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01-19-2019, 06:19 PM   #1
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Lens advice Safari Botswana, Namibia, South Africa. What range is most useful?

Hi all,

I'll be traveling to South Africa, Namibia and Botswana in a couple months and am contemplating what lens to buy. Amongst the parks we visit will be Kruger, Addo Elephant, Okavango Delta, Chobe, Etosha.

I'm covered on the wide to normal end with DA 15, 31, 70, 20-40. However, I'm lacking a proper tele, I only have the 50-200 from the K20D kit I bought 10 years ago and it's a bad copy too. I'm shooting with a K3 currently.

I'm considering:
- DA 300
- DA 55-300 PLM
- DA 60-250
- Combination of the first two

I'd love a DA 300 (FF compatible too should I ever upgrade), but I'm worried that it ends up being too zoomed in many times. Does anybody have any experience with the national parks and proximity to animals? I'd prefer full body shots, rather than just closeup head shots.

Thus the consideration of the 60-250, it is however more expensive and I generally don't really use zooms and I never shoot sports at home which would make it's use after the trip doubtful (I actually sold a second hand one that I acquired in a package deal a year ago). Bigger and it extends as well.

The 55-300 is obviously the most economical choice, though it will be a lot less good compared to the other ones. It would solve the issue of the limited range of the DA 300 if I bought both, but if I end up switching lenses all the time, the 300 might not see the use it deserves.

Summarized I think I'd like the 300 but I'm afraid the range is too limited, I just never really liked the 60-250, the 55-300 doesn't seem good enough considering I'm used to shooting primes.

Oh and renting seems impossible in these countries.

Would like to hear your opinion and if possible experiences with countries and lenses!

01-19-2019, 06:29 PM   #2
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QuoteOriginally posted by -JW- Quote
Hi all,

I'll be traveling to South Africa, Namibia and Botswana in a couple months and am contemplating what lens to buy. Amongst the parks we visit will be Kruger, Addo Elephant, Okavango Delta, Chobe, Etosha.

I'm covered on the wide to normal end with DA 15, 31, 70, 20-40. However, I'm lacking a proper tele, I only have the 50-200 from the K20D kit I bought 10 years ago and it's a bad copy too. I'm shooting with a K3 currently.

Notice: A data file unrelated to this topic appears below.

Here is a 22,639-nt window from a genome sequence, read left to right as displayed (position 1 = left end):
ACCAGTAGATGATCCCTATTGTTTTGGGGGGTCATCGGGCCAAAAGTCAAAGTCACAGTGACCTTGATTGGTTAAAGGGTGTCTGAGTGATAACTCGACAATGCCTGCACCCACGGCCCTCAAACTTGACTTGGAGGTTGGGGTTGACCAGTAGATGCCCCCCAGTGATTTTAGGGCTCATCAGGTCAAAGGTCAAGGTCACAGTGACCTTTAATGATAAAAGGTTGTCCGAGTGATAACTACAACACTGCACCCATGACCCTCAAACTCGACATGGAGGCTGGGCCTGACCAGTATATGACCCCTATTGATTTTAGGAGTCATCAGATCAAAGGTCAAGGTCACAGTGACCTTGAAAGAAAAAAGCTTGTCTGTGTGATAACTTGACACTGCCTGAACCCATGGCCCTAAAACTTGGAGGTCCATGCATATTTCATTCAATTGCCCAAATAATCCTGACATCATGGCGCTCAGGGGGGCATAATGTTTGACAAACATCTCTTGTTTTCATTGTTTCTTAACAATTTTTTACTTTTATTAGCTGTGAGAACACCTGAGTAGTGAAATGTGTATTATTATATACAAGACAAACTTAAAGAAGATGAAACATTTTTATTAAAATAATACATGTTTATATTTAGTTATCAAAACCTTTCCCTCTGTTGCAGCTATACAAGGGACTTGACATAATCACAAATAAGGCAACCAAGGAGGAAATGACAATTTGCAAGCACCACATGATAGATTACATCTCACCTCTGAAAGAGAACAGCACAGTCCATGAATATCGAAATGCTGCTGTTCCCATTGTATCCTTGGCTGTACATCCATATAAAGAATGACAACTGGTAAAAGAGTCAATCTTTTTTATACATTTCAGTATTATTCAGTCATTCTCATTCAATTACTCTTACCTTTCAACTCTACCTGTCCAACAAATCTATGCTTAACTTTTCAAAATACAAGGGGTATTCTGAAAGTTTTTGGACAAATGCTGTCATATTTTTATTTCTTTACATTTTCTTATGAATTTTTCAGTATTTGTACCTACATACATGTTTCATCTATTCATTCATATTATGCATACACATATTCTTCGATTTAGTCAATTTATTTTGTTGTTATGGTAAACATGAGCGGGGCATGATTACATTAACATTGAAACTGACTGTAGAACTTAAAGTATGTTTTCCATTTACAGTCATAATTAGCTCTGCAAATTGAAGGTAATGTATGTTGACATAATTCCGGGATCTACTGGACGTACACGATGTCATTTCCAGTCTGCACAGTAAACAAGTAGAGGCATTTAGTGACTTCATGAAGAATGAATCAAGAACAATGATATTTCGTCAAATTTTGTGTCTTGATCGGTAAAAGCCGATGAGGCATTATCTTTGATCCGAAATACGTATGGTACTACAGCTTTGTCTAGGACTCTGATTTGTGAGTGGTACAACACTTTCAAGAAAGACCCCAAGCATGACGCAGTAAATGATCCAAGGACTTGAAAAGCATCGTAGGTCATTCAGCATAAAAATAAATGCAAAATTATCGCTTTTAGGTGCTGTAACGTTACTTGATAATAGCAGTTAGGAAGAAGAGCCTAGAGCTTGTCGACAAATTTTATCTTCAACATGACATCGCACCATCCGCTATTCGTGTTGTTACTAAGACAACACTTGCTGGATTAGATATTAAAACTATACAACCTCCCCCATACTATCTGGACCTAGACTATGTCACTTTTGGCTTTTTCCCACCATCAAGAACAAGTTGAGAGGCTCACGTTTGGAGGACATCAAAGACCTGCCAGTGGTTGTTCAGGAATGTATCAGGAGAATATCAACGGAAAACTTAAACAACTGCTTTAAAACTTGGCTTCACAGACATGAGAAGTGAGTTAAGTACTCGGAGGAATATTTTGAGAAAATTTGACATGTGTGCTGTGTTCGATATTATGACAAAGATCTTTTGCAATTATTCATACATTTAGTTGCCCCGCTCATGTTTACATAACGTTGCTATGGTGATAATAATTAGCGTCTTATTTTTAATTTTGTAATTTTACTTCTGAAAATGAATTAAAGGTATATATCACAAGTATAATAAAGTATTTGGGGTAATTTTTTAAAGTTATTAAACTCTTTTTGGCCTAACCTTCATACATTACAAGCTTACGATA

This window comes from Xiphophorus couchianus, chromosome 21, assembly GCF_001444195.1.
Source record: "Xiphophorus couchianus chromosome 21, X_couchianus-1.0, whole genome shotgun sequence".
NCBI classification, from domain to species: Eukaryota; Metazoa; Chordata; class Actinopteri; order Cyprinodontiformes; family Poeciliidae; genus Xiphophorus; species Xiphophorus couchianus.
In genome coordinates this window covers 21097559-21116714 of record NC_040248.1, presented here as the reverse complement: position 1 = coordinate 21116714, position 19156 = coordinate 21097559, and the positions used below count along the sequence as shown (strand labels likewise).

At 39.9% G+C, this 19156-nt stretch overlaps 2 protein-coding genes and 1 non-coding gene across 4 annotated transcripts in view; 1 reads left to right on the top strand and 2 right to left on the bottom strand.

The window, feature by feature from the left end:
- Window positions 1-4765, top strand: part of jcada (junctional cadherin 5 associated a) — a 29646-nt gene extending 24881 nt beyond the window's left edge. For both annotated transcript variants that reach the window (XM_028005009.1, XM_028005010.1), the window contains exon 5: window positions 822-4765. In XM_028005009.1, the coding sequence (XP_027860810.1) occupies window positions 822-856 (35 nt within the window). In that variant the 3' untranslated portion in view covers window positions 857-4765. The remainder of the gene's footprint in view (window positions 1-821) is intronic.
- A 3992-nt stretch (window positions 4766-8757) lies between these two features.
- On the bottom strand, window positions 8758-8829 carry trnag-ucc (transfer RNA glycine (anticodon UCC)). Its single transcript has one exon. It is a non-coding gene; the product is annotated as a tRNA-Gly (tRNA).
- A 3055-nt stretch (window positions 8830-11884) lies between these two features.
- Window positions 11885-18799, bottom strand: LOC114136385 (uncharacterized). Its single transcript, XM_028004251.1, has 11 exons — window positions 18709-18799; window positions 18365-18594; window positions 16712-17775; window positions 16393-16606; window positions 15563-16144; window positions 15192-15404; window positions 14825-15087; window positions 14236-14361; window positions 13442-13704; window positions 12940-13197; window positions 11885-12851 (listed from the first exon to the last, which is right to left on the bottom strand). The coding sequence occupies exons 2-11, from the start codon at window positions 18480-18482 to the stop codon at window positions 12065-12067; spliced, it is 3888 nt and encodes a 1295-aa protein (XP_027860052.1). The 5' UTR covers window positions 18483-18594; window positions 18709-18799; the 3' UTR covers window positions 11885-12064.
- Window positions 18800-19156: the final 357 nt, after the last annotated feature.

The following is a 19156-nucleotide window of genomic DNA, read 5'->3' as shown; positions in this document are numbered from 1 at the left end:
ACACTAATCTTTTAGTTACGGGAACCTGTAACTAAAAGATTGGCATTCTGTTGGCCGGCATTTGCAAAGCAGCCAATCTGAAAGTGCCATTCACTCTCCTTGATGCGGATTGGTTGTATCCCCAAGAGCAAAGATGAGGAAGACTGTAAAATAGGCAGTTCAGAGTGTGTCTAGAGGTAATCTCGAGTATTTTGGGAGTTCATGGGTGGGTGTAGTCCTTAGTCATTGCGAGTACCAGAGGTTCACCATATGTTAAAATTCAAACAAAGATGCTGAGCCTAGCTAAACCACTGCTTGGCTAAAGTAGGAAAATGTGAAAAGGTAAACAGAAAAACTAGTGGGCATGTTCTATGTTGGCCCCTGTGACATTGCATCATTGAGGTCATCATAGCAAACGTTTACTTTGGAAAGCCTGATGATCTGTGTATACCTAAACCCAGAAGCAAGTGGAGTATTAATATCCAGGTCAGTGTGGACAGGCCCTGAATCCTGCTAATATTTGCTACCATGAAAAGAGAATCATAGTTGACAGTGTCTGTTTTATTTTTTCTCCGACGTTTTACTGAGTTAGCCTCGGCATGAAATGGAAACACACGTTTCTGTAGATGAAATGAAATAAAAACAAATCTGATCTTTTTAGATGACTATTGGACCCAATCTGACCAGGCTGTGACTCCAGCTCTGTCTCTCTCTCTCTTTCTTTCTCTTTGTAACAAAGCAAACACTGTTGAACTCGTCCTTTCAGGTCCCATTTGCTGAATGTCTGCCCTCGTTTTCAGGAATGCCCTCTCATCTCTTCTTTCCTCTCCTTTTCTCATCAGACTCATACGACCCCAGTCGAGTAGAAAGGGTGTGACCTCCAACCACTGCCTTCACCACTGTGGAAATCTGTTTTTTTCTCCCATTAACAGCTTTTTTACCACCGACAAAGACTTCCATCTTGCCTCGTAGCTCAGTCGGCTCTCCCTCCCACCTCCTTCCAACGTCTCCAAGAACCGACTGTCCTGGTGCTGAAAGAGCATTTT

I'm considering:
- DA 300
- DA 55-300 PLM
- DA 60-250
- Combination of the first two

I'd love a DA 300 (FF compatible too should I ever upgrade), but I'm worried that it ends up being too zoomed in many times. Does anybody have any experience with the national parks and proximity to animals? I'd prefer full body shots, rather than just closeup head shots.

Thus the consideration of the 60-250, it is however more expensive and I generally don't really use zooms and I never shoot sports at home which would make it's use after the trip doubtful (I actually sold a second hand one that I acquired in a package deal a year ago). Bigger and it extends as well.

The 55-300 is obviously the most economical choice, though it will be a lot less good compared to the other ones. It would solve the issue of the limited range of the DA 300 if I bought both, but if I end up switching lenses all the time, the 300 might not see the use it deserves.

Summarized I think I'd like the 300 but I'm afraid the range is too limited, I just never really liked the 60-250, the 55-300 doesn't seem good enough considering I'm used to shooting primes.

Oh and renting seems impossible in these countries.

Would like to hear your opinion and if possible experiences with countries and lenses!
can you rent anything at home and take with you?

My wife and I went to Tanzania in 2016 ( and we are returning in July and August of 2019 ) and my " long lens " then was an old Tamron AF 70-300mm F/4-5.6 LD Tele-Macro [1:2] (Model 772D)

Read more at: Tamron Lenses for Pentax: Legacy Zoom Lenses - Pentax Lens Review Database

now I don't know the area you are going to and the terrain and how close you can get to the animals could be quite different.

there were times on my trip that animals ( black Rhino ) was too far but for the most part, there were plenty of animals in range and often quite close to the vehicle

I would first investigate, if you can, what the normal " range " might be.

who is arranging the trip, have you asked them?

Last edited by aslyfox; 01-19-2019 at 06:42 PM.
01-19-2019, 06:36 PM   #3
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I did chobe and it was winding around through forest to a open lake. My 3x point and shoot was good for elephants close up but the open plain around the lake lions, kudu and impala and such were 150-200 meters. The river was forest on one side and open on the other. So crocs at 15 meters an hippos and elephants at 40-150 meters. Surprised that at kruger my 3x was pretty good. Rarely saw more than 50 meters where I went.
01-19-2019, 07:38 PM - 1 Like   #4